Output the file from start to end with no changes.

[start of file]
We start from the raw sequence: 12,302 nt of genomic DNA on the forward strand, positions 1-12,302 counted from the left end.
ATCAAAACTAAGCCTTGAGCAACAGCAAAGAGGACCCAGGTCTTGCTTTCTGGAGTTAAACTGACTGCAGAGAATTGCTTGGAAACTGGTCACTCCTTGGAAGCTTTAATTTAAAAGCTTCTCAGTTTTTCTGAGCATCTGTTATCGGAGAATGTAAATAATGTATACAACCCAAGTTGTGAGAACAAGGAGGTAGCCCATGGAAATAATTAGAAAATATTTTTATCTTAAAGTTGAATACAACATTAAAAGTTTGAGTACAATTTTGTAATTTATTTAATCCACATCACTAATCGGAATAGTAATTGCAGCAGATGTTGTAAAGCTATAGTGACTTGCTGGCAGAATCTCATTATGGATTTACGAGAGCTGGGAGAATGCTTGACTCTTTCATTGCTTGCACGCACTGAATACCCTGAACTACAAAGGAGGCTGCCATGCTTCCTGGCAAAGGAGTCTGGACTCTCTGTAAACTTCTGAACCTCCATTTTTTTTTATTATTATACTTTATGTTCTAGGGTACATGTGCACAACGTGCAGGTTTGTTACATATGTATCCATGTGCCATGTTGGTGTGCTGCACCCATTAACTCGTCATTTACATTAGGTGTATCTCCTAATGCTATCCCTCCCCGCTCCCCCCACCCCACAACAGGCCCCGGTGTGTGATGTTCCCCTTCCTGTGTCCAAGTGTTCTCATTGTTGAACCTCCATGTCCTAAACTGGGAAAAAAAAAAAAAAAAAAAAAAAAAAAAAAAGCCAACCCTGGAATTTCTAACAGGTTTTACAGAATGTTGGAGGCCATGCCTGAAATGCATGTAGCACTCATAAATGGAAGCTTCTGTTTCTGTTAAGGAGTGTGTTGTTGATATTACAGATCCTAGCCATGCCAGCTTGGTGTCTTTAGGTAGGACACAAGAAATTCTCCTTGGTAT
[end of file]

We start from the raw sequence: 12,302 nt of genomic DNA on the forward strand, positions 1-12,302 counted from the left end.
ATCAAAACTAAGCCTTGAGCAACAGCAAAGAGGACCCAGGTCTTGCTTTCTGGAGTTAAACTGACTGCAGAGAATTGCTTGGAAACTGGTCACTCCTTGGAAGCTTTAATTTAAAAGCTTCTCAGTTTTTCTGAGCATCTGTTATCGGAGAATGTAAATAATGTATACAACCCAAGTTGTGAGAACAAGGAGGTAGCCCATGGAAATAATTAGAAAATATTTTTATCTTAAAGTTGAATACAACATTAAAAGTTTGAGTACAATTTTGTAATTTATTTAATCCACATCACTAATCGGAATAGTAATTGCAGCAGATGTTGTAAAGCTATAGTGACTTGCTGGCAGAATCTCATTATGGATTTACGAGAGCTGGGAGAATGCTTGACTCTTTCATTGCTTGCACGCACTGAATACCCTGAACTACAAAGGAGGCTGCCATGCTTCCTGGCAAAGGAGTCTGGACTCTCTGTAAACTTCTGAACCTCCATTTTTTTTTATTATTATACTTTATGTTCTAGGGTACATGTGCACAACGTGCAGGTTTGTTACATATGTATCCATGTGCCATGTTGGTGTGCTGCACCCATTAACTCGTCATTTACATTAGGTGTATCTCCTAATGCTATCCCTCCCCGCTCCCCCCACCCCACAACAGGCCCCGGTGTGTGATGTTCCCCTTCCTGTGTCCAAGTGTTCTCATTGTTGAACCTCCATGTCCTAAACTGGGAAAAAAAAAAAAAAAAAAAAAAAAAAAAAAAGCCAACCCTGGAATTTCTAACAGGTTTTACAGAATGTTGGAGGCCATGCCTGAAATGCATGTAGCACTCATAAATGGAAGCTTCTGTTTCTGTTAAGGAGTGTGTTGTTGATATTACAGATCCTAGCCATGCCAGCTTGGTGTCTTTAGGTAGGACACAAGAAATTCTCCTTGGTAT